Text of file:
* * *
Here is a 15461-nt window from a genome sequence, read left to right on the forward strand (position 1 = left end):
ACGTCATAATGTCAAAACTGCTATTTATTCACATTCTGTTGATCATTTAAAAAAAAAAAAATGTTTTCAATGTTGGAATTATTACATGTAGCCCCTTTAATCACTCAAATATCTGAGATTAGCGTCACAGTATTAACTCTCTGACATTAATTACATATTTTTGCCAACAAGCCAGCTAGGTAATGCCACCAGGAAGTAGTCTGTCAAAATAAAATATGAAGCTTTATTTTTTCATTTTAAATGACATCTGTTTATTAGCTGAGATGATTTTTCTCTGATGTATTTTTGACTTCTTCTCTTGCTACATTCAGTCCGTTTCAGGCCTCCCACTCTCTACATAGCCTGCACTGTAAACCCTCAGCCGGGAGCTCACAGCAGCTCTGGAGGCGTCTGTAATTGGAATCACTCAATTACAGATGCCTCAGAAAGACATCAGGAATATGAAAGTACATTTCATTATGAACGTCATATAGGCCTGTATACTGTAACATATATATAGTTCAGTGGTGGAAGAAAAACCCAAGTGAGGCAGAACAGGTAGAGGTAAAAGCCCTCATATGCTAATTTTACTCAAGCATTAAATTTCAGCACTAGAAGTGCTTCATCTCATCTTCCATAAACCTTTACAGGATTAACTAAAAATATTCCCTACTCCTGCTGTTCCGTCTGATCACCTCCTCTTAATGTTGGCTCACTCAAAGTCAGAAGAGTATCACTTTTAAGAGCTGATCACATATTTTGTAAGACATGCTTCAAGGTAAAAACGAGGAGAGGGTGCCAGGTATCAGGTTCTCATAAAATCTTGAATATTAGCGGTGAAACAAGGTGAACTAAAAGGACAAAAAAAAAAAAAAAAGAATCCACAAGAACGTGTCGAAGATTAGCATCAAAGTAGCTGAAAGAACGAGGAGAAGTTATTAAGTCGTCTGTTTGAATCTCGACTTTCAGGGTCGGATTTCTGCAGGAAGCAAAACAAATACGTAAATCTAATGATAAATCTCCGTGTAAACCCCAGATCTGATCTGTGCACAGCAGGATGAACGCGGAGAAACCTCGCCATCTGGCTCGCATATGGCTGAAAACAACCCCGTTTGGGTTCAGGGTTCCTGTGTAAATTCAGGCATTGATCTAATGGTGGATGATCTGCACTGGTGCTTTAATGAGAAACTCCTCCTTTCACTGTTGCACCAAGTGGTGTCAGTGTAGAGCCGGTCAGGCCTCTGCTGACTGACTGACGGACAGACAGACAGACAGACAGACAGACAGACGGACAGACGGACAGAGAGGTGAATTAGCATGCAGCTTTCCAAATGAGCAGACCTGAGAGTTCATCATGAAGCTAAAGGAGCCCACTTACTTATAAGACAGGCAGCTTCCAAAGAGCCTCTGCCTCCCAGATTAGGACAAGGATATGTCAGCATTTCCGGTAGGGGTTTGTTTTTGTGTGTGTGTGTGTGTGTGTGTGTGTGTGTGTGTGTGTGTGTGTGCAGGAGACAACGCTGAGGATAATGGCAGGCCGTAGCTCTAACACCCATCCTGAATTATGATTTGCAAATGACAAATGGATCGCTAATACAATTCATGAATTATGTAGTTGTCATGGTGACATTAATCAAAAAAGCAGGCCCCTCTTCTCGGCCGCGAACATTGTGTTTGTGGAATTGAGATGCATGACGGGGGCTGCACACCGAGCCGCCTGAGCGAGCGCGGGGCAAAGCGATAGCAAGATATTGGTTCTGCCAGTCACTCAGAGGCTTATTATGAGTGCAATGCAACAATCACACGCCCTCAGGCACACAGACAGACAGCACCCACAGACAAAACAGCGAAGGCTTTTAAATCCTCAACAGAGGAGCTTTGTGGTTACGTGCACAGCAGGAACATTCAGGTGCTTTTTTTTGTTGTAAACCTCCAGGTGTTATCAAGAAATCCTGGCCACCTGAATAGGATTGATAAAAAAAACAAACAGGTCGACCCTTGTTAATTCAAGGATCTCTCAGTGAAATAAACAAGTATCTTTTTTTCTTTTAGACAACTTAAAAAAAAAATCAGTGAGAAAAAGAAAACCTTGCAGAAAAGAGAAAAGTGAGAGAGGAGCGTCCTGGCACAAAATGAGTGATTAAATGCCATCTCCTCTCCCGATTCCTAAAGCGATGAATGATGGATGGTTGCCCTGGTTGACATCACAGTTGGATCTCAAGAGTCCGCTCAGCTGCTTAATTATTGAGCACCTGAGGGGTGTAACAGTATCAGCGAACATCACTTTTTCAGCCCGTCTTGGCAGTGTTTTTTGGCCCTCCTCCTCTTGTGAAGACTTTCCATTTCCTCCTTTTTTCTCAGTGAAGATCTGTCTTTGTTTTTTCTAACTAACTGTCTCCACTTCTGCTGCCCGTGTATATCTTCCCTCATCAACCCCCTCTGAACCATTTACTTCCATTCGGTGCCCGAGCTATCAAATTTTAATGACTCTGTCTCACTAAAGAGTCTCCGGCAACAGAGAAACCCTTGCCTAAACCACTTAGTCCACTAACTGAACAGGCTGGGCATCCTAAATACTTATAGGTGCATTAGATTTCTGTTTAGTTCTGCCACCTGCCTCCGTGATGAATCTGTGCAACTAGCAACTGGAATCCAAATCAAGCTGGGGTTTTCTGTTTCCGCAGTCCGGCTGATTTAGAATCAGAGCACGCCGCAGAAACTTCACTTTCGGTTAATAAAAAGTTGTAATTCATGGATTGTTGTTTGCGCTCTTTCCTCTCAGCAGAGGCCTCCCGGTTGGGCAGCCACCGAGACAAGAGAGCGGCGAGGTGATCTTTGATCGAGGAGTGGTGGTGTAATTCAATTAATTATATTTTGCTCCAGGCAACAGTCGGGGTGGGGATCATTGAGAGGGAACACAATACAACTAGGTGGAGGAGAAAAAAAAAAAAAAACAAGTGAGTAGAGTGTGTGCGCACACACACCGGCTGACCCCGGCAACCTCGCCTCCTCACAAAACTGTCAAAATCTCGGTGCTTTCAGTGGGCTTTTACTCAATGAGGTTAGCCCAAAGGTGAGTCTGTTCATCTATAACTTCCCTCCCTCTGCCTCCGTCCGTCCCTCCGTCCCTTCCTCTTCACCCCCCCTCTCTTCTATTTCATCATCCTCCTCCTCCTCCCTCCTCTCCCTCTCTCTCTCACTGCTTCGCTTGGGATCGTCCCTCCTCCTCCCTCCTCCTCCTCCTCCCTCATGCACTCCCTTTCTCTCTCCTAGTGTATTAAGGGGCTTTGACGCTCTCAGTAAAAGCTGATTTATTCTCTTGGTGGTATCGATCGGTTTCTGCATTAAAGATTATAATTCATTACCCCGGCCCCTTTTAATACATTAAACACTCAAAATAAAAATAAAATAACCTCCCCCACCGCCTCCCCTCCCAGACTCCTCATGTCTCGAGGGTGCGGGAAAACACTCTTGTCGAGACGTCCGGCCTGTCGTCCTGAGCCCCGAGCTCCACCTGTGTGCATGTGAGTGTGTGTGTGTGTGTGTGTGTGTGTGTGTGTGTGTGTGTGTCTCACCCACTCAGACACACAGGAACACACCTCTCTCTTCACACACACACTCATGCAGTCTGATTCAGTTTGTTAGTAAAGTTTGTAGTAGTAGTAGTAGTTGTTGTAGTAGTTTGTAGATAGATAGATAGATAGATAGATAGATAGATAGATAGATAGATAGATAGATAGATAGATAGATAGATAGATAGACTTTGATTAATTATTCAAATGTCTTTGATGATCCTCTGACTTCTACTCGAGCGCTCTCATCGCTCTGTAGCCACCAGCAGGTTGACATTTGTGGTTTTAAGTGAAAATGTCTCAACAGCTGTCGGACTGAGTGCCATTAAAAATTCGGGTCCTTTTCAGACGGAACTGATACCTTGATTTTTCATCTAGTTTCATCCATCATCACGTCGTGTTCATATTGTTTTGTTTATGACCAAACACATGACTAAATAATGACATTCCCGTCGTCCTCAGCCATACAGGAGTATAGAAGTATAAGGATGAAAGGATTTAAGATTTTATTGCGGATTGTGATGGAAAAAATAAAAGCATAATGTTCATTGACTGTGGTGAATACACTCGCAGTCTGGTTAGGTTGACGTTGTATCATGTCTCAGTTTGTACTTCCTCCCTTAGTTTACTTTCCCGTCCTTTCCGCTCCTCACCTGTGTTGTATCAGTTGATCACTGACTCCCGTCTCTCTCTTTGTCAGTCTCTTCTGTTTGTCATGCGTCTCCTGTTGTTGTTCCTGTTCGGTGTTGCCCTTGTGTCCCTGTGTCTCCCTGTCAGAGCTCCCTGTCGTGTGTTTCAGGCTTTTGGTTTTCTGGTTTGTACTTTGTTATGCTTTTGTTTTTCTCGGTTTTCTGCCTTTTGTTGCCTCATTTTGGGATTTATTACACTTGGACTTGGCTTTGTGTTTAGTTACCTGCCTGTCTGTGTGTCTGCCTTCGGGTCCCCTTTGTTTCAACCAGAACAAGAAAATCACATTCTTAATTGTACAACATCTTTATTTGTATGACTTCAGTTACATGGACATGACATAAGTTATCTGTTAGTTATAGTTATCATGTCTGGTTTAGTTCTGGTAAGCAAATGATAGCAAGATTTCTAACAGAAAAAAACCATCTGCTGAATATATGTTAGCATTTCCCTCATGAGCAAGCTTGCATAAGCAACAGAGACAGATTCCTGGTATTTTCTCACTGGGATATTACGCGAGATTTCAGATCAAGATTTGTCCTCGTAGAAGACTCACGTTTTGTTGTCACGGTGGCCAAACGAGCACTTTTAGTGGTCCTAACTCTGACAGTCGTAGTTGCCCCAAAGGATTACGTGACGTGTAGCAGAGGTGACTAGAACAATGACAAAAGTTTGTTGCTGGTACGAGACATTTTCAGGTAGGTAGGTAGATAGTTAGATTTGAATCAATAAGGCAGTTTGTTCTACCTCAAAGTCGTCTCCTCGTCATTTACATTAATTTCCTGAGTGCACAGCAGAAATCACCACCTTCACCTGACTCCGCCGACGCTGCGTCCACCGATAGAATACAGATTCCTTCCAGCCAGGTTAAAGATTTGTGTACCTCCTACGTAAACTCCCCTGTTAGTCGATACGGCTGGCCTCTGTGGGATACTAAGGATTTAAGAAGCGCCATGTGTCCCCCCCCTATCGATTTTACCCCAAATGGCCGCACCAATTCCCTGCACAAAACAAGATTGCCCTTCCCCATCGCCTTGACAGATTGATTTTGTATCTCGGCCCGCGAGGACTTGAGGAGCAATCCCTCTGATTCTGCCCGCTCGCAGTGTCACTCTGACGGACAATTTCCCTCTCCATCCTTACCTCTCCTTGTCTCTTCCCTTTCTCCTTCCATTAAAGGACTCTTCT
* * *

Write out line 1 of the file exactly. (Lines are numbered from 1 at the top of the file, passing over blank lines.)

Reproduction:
Here is a 15461-nt window from a genome sequence, read left to right on the forward strand (position 1 = left end):